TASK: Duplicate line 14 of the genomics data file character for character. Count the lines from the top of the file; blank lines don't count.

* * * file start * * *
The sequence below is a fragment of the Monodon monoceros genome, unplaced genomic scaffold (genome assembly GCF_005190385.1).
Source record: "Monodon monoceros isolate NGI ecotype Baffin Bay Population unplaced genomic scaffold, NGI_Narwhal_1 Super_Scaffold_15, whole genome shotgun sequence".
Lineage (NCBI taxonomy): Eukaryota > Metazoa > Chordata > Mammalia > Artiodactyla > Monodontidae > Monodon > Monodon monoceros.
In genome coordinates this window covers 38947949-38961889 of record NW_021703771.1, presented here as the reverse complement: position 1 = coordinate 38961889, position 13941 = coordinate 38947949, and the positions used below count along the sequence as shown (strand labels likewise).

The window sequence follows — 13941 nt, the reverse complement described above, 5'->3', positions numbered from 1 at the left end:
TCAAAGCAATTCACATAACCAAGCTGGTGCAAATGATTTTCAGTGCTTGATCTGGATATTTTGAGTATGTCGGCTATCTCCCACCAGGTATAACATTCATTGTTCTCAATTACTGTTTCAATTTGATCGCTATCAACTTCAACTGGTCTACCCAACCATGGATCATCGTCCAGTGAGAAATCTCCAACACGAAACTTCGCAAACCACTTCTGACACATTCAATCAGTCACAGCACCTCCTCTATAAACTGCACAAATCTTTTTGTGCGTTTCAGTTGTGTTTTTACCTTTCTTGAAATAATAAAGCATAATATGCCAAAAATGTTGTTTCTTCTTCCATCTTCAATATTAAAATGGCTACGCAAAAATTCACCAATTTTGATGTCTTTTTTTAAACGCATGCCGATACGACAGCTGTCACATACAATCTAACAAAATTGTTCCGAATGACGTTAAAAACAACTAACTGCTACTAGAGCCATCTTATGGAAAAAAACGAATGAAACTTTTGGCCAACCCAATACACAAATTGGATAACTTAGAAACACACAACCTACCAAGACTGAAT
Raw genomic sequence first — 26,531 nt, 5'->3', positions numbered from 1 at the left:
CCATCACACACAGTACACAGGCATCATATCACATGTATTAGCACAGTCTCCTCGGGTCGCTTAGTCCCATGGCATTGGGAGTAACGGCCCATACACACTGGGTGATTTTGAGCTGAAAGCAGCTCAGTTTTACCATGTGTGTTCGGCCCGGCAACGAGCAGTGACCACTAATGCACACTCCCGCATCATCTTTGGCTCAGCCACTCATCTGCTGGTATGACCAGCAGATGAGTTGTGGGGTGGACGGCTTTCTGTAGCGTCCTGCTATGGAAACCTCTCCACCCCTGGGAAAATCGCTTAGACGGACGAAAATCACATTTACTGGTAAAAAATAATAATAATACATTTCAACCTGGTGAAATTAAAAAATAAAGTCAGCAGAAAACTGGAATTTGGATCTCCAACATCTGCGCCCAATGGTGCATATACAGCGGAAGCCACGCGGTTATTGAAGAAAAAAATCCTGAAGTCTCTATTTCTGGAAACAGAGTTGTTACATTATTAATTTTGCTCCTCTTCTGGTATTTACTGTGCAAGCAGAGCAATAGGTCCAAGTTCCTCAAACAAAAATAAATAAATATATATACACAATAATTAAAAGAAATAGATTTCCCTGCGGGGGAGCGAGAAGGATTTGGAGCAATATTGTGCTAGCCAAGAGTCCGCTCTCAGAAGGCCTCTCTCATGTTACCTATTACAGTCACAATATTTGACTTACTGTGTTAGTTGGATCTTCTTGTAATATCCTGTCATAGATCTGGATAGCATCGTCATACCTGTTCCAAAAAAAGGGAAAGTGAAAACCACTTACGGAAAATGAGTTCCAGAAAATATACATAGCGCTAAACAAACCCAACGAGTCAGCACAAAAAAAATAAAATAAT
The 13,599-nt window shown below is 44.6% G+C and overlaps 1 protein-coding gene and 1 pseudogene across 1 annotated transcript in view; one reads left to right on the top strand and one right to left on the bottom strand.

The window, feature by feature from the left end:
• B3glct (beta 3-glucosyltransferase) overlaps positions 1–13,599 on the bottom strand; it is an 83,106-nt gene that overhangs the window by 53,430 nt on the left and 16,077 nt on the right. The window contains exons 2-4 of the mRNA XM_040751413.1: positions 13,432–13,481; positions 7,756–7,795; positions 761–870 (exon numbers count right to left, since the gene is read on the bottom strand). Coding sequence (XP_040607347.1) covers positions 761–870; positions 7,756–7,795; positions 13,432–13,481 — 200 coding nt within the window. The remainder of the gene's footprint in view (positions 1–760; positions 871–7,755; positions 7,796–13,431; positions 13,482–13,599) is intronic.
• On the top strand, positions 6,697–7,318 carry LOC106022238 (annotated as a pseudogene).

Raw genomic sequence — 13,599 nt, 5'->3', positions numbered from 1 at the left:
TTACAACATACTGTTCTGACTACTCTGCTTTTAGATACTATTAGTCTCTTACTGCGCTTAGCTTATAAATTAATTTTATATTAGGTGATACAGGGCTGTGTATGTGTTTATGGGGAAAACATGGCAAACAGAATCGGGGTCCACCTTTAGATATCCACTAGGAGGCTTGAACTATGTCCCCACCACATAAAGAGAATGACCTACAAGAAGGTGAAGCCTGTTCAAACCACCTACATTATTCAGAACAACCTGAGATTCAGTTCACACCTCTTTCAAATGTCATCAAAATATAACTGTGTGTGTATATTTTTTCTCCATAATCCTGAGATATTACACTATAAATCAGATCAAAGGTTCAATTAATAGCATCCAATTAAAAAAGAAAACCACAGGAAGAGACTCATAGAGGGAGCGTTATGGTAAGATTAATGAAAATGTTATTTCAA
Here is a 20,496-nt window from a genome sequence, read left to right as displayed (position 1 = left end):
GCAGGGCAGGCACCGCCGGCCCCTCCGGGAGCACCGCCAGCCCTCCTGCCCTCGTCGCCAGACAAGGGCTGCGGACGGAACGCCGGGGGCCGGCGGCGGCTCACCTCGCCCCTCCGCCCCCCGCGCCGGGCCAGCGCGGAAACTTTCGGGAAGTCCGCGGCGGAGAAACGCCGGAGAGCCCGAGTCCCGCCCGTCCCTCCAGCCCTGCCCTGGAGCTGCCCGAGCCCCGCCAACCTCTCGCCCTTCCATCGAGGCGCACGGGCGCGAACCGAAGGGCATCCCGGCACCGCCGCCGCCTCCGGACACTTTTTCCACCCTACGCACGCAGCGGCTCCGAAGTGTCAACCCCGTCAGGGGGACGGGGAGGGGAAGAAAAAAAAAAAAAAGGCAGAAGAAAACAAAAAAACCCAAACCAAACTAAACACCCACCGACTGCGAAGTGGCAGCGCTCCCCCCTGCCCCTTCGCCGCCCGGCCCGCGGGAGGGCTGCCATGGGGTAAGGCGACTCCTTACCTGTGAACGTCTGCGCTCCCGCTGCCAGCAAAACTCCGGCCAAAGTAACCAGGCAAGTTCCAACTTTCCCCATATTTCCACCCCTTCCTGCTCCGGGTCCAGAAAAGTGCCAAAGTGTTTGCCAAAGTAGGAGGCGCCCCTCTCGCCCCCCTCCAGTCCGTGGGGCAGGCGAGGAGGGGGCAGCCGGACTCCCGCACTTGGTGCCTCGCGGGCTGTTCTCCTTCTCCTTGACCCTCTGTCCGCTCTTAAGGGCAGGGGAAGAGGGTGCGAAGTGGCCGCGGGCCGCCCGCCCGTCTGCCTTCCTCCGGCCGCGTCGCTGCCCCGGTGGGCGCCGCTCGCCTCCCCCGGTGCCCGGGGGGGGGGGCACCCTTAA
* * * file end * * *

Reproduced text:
TTACAACATACTGTTCTGACTACTCTGCTTTTAGATACTATTAGTCTCTTACTGCGCTTAGCTTATAAATTAATTTTATATTAGGTGATACAGGGCTGTGTATGTGTTTATGGGGAAAACATGGCAAACAGAATCGGGGTCCACCTTTAGATATCCACTAGGAGGCTTGAACTATGTCCCCACCACATAAAGAGAATGACCTACAAGAAGGTGAAGCCTGTTCAAACCACCTACATTATTCAGAACAACCTGAGATTCAGTTCACACCTCTTTCAAATGTCATCAAAATATAACTGTGTGTGTATATTTTTTCTCCATAATCCTGAGATATTACACTATAAATCAGATCAAAGGTTCAATTAATAGCATCCAATTAAAAAAGAAAACCACAGGAAGAGACTCATAGAGGGAGCGTTATGGTAAGATTAATGAAAATGTTATTTCAA